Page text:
Isabel, Princess Imperial of Brazil – Heiress of the Empire (Part three)

(public domain)

Read part two here.

Isabel revelled in her new role as a mother. She urgently needed medical advice for his limp arm, and he underwent several treatments, such as electric shocks. But more duties were to come as well. Her father wanted to go abroad for a longer time and once more named Isabel as regent from March 1876. This time, she faced more challenging questions, and her credibility as regent suffered as a result. All the while, Isabel faced yet another pregnancy and tragically, yet another miscarriage. At the end of August, she began to suffer from pains and took to her bed. She miscarried on 11 September 1876. Gaston could not be counted on during this time as he was “always subject to that state of nervous agitation.”1 He took a two-week vacation even though Isabel was still losing blood after her miscarriage.

The following year, Isabel was forced to take rest despite the country facing a severe drought as she once more struggled through a difficult pregnancy. She desperately wrote to her father, “Daddy mine, why don’t you write to me anymore?”2 Her father returned in September 1877, and he avoided Isabel as he had done with her first regency. On 26 January 1878, Isabel gave birth to a second son, and he was named Luís in honour of his paternal grandfather. Just three months later, Isabel, Gaston and their two young sons sailed for Europe to reside there for two years. They would also seek medical treatment for Pedro’s arm. While there, Isabel was able to distance herself from her parents and come into her own, at last. She loved living in France and extended the visit. However, their stay was a drain on their finances, but when Isabel found herself pregnant once more in early 1881, she feared a repeat of the disaster of 1874 when she was forced to return home pregnant. She asked permission from her father to give birth in France and to return by the end of the year. On 9 August 1881, Isabel gave birth to a third son – named Antônio.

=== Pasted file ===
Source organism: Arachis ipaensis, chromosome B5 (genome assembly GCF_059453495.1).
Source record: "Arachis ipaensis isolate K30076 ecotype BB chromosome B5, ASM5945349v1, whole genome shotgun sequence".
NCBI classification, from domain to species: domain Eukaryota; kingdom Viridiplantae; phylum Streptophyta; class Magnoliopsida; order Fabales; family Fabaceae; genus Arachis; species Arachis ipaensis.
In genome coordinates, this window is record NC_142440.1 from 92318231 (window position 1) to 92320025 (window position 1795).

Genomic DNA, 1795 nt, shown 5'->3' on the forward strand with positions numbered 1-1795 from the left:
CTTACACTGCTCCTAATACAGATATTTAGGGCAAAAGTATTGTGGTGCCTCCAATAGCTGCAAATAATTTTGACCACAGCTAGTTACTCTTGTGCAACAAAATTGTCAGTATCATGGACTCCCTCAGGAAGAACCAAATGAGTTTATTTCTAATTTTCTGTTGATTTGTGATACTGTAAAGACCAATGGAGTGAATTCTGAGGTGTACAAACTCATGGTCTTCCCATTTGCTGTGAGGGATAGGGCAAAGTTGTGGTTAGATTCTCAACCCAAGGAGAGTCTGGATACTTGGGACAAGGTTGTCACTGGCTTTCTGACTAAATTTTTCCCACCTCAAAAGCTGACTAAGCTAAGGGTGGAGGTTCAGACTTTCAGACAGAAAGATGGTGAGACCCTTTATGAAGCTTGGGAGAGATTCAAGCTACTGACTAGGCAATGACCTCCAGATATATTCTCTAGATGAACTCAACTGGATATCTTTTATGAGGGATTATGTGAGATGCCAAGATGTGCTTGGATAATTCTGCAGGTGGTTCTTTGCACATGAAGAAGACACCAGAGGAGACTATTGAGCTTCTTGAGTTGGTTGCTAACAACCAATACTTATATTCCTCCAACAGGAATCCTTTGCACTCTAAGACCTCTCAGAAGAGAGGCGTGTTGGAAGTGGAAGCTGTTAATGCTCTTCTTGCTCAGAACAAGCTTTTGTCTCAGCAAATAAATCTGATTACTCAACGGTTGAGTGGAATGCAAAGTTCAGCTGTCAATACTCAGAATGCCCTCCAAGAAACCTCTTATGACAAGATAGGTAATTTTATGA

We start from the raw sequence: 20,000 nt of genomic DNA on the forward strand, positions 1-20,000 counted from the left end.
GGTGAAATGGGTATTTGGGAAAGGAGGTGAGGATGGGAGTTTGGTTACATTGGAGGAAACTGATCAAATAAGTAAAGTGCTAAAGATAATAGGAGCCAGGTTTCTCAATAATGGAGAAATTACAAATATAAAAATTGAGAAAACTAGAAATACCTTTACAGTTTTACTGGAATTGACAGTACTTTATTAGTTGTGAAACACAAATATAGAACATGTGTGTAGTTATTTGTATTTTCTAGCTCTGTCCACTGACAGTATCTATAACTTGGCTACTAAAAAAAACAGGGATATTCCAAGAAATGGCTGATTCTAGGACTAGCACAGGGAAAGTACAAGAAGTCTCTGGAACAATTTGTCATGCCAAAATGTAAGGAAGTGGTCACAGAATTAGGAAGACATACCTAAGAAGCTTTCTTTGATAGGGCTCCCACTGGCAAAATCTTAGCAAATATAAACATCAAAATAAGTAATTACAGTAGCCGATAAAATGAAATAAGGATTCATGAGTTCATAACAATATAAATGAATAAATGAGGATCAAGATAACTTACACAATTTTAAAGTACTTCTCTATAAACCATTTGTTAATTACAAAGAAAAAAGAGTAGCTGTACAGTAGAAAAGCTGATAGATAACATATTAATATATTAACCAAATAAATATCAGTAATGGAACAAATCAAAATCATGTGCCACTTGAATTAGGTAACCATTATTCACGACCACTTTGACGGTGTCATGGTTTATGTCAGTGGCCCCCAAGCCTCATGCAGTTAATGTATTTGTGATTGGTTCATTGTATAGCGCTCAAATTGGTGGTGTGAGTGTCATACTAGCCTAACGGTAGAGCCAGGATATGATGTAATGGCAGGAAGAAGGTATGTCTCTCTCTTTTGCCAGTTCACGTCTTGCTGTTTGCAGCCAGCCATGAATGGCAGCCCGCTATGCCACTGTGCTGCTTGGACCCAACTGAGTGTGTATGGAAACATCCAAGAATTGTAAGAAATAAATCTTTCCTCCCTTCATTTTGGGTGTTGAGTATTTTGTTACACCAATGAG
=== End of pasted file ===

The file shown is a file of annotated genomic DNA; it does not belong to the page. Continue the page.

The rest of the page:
On 10 December 1881, Isabel and her family returned to Brazil just after her father celebrated his 56th birthday. He had begun to suffer from diabetes and so more attention focussed on Isabel as the future Empress. By early 1887, Isabel and her family were itching to go abroad again, and they sailed to France much to the regret of her father who wrote, “The departure of my children and little grandsons caused me much pain.”3 Isabel was recalled in June after she received a telegram informing her that her father had fallen ill. As her father sought medical care in Europe, Isabel was once again left in charge. On 13 May 1888, Isabel signed the Golden Law, as it was known, which enabled the complete cessation of slavery. For her actions, she was given a Golden Rose by Pope Leo XIII.

Her father returned to Brazil in August 1888, but his life as a semi-invalid slowed down government business, and Isabel did not make a move to fill that void. She was all too happy to be a mother and would rather leave the government to her father. Intrigue then came from her nephew Prince Pedro Augusto of Saxe-Coburg, Leopoldina’s eldest son who had once expected to succeed the then childless Isabel. Although the abolition of slavery had won Isabel popularity, it had also damaged the relationship with those who held the slaves. The fact that she was a woman only added to their scorn. A radical newspaper wrote, “In conclusion, the countess d’Eu is not fit to occupy the throne of a country where the democratic tide is daily mounting. The reign of the princess and her entourage will bring disgrace to her family, disaster to the cause of liberty, and tremendous calamity to Brazil.”4 Attacks on Isabel and her family began to become more frequent.